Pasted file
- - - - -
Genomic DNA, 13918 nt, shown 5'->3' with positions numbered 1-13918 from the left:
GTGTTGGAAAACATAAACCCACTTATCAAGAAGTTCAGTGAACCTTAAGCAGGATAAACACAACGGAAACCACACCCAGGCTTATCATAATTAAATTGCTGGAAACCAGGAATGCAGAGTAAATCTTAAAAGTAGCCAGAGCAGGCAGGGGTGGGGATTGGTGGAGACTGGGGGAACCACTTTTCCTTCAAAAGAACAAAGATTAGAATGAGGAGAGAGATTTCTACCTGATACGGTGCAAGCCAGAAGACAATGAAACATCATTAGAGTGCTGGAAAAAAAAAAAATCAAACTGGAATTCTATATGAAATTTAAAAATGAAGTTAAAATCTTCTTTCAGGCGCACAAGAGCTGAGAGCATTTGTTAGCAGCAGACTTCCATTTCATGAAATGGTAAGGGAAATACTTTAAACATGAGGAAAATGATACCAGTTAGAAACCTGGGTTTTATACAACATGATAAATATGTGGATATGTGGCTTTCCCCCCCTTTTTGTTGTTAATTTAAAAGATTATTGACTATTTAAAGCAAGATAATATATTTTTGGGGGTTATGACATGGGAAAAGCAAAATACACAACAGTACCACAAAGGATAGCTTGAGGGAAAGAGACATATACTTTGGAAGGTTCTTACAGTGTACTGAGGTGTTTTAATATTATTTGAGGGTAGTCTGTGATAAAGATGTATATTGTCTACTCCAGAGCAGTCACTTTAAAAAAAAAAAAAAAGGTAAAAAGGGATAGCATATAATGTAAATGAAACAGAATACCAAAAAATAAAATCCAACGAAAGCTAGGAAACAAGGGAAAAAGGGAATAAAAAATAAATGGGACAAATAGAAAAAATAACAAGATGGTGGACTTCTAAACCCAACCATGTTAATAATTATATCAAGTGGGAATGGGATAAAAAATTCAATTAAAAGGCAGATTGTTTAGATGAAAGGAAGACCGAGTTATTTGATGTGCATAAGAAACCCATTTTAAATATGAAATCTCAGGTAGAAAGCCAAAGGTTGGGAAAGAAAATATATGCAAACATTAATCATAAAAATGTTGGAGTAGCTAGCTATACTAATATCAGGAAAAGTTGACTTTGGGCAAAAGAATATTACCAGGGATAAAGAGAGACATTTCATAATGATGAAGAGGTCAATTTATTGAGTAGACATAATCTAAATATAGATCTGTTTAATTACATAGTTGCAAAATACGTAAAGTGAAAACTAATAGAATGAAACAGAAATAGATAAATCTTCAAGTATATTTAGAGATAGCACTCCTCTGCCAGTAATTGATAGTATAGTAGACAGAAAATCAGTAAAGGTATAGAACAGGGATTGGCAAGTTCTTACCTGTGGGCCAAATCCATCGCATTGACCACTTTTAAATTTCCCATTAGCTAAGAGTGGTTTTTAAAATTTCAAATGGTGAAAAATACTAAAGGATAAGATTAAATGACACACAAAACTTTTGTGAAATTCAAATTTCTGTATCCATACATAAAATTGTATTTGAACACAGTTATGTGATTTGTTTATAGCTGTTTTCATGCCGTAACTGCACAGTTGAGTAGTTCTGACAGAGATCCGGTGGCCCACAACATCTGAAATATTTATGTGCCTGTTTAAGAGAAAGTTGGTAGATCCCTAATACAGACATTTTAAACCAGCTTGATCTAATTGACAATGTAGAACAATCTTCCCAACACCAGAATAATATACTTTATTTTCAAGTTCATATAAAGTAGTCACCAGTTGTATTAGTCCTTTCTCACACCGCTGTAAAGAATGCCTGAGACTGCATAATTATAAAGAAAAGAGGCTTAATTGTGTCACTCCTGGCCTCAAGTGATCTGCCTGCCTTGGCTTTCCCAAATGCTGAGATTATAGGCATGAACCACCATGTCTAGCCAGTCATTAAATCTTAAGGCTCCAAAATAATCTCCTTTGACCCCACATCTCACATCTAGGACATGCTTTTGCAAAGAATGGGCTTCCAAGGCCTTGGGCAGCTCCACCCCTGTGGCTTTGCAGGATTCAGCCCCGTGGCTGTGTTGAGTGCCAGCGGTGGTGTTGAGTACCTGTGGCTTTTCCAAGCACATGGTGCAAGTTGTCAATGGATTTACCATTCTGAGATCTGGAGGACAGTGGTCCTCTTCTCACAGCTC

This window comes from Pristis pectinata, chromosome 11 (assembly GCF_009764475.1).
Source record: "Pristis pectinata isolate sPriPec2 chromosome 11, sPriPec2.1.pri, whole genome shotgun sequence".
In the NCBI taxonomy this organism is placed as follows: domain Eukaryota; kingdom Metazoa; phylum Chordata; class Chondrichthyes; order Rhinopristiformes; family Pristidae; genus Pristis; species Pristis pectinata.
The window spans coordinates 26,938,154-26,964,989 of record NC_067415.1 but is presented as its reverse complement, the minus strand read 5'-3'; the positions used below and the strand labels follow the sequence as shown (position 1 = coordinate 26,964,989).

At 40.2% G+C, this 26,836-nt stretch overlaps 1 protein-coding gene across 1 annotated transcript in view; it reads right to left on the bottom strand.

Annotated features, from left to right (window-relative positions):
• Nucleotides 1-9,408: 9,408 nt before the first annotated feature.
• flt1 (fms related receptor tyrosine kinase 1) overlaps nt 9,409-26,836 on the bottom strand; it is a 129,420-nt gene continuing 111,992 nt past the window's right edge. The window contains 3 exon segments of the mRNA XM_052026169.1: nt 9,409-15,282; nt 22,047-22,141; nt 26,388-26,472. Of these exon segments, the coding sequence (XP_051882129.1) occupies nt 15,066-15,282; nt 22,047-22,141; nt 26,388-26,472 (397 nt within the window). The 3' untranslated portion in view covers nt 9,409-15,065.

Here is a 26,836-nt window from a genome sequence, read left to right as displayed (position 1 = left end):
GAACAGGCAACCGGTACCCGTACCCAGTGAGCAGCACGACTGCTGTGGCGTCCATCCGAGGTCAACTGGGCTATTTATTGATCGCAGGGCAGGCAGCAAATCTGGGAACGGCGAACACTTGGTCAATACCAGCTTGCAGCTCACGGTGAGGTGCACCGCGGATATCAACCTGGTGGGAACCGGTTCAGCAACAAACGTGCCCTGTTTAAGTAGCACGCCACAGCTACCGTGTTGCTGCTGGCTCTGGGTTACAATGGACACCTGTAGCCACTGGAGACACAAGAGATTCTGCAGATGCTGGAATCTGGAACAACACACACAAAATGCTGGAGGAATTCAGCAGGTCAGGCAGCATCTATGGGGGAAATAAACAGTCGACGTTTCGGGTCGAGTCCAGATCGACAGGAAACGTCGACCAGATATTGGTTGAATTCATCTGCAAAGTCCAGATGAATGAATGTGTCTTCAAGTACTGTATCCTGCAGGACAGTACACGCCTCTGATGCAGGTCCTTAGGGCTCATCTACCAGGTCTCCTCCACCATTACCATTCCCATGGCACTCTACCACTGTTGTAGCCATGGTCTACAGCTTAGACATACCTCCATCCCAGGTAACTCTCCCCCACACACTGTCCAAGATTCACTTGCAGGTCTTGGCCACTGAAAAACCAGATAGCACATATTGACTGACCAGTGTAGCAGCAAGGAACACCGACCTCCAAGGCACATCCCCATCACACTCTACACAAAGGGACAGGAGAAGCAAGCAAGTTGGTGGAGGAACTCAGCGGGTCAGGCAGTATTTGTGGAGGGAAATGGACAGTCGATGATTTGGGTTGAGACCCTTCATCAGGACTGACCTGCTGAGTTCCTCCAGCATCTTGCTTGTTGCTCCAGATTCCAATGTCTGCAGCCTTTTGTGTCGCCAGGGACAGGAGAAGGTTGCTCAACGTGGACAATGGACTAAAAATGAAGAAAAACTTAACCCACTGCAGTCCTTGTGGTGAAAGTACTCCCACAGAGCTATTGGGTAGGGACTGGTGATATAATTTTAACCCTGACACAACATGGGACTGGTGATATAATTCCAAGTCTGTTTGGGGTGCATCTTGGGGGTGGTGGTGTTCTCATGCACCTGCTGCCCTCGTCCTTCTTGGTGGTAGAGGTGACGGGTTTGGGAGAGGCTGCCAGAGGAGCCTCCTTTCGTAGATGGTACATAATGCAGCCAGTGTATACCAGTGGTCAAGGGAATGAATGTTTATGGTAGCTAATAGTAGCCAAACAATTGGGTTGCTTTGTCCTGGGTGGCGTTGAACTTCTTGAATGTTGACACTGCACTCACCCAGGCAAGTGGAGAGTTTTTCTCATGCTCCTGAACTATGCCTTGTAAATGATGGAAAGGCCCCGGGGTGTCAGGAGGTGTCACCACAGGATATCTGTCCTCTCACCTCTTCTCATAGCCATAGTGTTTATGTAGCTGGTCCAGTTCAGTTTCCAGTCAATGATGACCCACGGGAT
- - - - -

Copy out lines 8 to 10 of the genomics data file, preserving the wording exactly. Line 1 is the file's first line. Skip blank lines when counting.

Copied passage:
Annotated features, from left to right (window-relative positions):
• Nucleotides 1-9,408: 9,408 nt before the first annotated feature.
• flt1 (fms related receptor tyrosine kinase 1) overlaps nt 9,409-26,836 on the bottom strand; it is a 129,420-nt gene continuing 111,992 nt past the window's right edge. The window contains 3 exon segments of the mRNA XM_052026169.1: nt 9,409-15,282; nt 22,047-22,141; nt 26,388-26,472. Of these exon segments, the coding sequence (XP_051882129.1) occupies nt 15,066-15,282; nt 22,047-22,141; nt 26,388-26,472 (397 nt within the window). The 3' untranslated portion in view covers nt 9,409-15,065.